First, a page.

Arms control, North Korea, Ukraine, Venezuela, and Russian election meddling will top the agenda when U.S. Secretary of State Pompeo travels to Russia for talks with President Vladimir Putin next week, the State Department said on May 10.
Pompeo's trip to Russia is his first as the top U.S. diplomat -- and the talks will be the highest-level formal discussions held between U.S. and Russian officials since July 2018.
They come amid growing speculation that the White House is pushing for another meeting between Putin and President Donald Trump.
The two presidents spoke by phone one week ago and, according to both the White House and the Kremlin, had an upbeat conversation.
The White House said the two discussed the recently concluded investigation into Russian election interference by Special Counsel Robert Mueller. Trump said he told Putin that the investigation was a "Russia hoax," a description he's used repeatedly in the past, but he did not raise the issue of Russia's meddling in future elections, something U.S. intelligence officials have warned about.
Moscow has confirmed Pompeo would be traveling to Russia, but has made no further comment on the planned agenda for the visit.
A senior State Department official told reporters on May 10 that Pompeo would travel first to Moscow on May 13 for meetings with U.S. Embassy officials.
He was also scheduled to meet with members of the U.S. business community, which has been rattled by the arrest in recent months of two Americans, including prominent investor Michael Calvey.
The official, who spoke on condition of anonymity, said Pompeo then travels to the Black Sea city of Sochi on May 14 to meet with Putin and Foreign Minister Sergei Lavrov.
"The starting point we have to have when we discuss our policy toward Russia…is to acknowledge frankly that Russia has taken a series of aggressive and destabilizing actions on the global stage," the official said. "This trip is an opportunity to make those points clear to the Russian government and what our expectations are and [to] see how to forge a path forward."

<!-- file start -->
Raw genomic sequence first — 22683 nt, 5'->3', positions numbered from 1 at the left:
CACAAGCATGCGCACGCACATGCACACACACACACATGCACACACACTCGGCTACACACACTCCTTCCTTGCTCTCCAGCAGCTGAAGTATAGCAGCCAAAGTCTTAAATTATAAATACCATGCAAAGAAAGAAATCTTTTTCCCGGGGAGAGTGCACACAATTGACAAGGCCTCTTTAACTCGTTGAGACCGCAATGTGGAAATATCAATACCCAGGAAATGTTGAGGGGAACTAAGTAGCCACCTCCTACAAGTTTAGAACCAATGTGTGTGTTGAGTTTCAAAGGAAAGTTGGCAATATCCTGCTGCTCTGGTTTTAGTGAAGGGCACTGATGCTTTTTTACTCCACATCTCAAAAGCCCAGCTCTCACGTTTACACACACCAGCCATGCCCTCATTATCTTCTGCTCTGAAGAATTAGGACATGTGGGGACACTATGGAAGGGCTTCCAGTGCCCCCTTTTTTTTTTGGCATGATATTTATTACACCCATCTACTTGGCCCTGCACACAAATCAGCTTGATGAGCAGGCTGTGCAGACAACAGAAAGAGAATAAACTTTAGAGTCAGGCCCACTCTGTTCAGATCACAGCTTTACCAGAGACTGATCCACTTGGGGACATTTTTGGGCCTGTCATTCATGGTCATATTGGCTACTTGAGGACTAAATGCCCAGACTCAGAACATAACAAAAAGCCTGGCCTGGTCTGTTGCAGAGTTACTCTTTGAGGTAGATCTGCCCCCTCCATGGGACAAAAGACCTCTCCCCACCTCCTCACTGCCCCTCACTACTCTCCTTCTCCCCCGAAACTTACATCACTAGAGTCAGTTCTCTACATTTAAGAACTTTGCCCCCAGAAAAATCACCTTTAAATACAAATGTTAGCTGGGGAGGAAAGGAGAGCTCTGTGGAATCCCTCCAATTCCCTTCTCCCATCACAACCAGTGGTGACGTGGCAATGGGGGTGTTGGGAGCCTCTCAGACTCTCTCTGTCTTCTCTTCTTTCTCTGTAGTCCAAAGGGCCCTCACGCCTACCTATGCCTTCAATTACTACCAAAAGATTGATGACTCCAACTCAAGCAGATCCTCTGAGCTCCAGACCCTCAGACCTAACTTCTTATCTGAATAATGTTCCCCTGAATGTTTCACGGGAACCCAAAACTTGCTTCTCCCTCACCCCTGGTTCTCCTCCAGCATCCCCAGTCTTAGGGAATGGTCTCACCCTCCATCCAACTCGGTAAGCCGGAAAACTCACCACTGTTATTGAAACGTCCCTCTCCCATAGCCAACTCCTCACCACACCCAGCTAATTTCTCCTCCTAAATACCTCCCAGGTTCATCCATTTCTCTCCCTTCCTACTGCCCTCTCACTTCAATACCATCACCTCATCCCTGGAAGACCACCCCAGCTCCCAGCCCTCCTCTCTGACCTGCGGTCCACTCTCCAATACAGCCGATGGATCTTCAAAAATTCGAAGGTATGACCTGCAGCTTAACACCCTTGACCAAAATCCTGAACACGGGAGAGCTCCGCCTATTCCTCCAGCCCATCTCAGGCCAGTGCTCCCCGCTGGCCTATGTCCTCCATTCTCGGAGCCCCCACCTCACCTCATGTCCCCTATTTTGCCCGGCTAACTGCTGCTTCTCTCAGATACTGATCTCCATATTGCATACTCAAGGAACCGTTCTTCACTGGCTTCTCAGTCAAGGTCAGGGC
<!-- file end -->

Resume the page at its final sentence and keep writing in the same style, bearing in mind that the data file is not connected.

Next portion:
The official said arms control was high on the agenda, in particular an "arms control agreement that reflects modern reality."
The United States has pulled out of the 1987 Intermediate-Range Nuclear Forces Treaty, citing alleged Russian violations. Known as the INF, the agreement has long been considered a cornerstone of U.S.-Russian arms control. And Moscow and Washington have been gearing up for talks on how and whether to extend the 2011 New START treaty, a broader arms agreement that could lapse as early as 2021.
The official said other topics for the Putin-Pompeo talks include Venezuela, Ukraine, Iran, and Syria -- all areas where Washington and Moscow are at direct odds with one another.
On the eve of his last meeting with Lavrov on May 6, Pompeo told ABC News that the message for Moscow regarding Venezuela was: "The Russians must get out."
Russia, which has substantial investments in Venezeula, has accused the United States of meddling in domestic affairs there, and Lavrov has warned that any military intervention would be "catastrophic."
"It is no secret we have many areas of disagreement with the Russian government and the secretary will have a very candid conversation about concerns in our bilateral relationship,” the official said. That includes the INF dispute and “Kremlin backed attempts to meddle in U.S. and other countries’ elections."
On North Korea, the official said the two sides had had constructive discussions on efforts to get Pyonyang to give up its nuclear weapons. That's occurred, he said, "even though we don't agree with Russia about all the details of how to achieve this goal."